Design bias

Design bias is related to the structure of the research. It occurs when the research questions and objectives do not match the research context. The researchers influence the whole design process of the research. They do not take the research context into consideration and do things as they please. The poor and irrelevant research design is an indication of biased research design.

Participant bias

Next is the participant bias that relates to the participants or research population. The researcher deliberately does not include some part of the population. He may know that their responses will be opposite to what he wants. Also, selecting the population of the same area for the whole study comes under this type of research bias. The results and findings of selection bias will be uni-dimensional as the researcher has not considered other groups.

Publication bias

The publication is the next kind of bias on the list. The research journals and databases also show biasness that favours the researchers. The standards of peer-reviewing and checking the research of such journals are not up to the mark. The researchers only hit the areas that a particular journal demands. They leave the areas not mentioned in the journal guidelines even if they fall in a research context.

Analysis bias

Discussing a single finding again and again either shows the incompetence of a researcher or research bias. The chances of the latter are high because many researchers do this. They deliberately do the analysis of the findings that are easy to interpret. The researchers focus on the data that agrees with their thoughts. It is analysis bias, and it should not be employed in research.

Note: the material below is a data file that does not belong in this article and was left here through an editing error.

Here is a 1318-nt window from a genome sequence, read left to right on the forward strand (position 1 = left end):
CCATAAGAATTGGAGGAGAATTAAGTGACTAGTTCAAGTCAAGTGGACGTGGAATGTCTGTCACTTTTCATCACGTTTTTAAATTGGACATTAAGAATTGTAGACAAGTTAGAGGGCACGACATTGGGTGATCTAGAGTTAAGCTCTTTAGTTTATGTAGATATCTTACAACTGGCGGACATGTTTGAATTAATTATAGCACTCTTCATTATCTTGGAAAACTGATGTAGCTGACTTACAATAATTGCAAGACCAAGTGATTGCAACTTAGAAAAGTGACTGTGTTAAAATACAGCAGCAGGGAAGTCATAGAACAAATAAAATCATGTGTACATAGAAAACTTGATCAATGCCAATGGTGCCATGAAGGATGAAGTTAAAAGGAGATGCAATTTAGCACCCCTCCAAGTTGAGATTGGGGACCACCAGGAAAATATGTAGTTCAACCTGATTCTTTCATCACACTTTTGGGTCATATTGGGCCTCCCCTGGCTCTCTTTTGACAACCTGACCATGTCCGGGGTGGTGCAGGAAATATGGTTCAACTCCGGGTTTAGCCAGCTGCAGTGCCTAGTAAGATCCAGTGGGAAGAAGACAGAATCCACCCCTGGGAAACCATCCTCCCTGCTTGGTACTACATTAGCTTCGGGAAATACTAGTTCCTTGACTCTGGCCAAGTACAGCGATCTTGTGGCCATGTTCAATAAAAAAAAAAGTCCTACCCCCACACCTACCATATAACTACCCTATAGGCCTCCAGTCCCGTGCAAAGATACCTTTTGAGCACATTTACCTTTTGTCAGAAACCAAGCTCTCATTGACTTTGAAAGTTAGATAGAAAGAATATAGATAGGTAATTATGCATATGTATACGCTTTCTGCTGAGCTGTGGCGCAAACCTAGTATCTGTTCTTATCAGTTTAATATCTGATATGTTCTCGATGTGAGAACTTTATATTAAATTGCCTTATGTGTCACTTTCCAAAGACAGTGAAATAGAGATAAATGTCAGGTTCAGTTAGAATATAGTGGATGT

Data collection bias

The data collection bias happens in both qualitative and quantitative research. It is also known as measurement bias. This research bias happens when the researcher’s personal preferences influence the methods of data collection. You can observe uniformity in the data collection techniques. Asking easy and bad survey questions is an indication of data collection bias.

Procedural bias

It is a type of research bias in which the participants are not given enough time to complete their surveys. It happens both in qualitative and quantitative research. In quantitative research, if the researcher does not give proper time to the test, it is biased research. The result is that there will be half responses. You can imagine how credible the results of this research would be.

Time lag bias

No research is effective enough to receive only positive feedbacks. Every dissertation or thesis faces some kind of criticism. The time-lag bias is the bias that occurs in the publishing of negative remarks. The positive ones get published swiftly, but there will be no mention of negative ones.


Research bias is becoming more and more common these days. The researchers try to complete their degrees early, so they often commit biasness. They take the shortcut routes and complete their research which is against the ethical standards of research.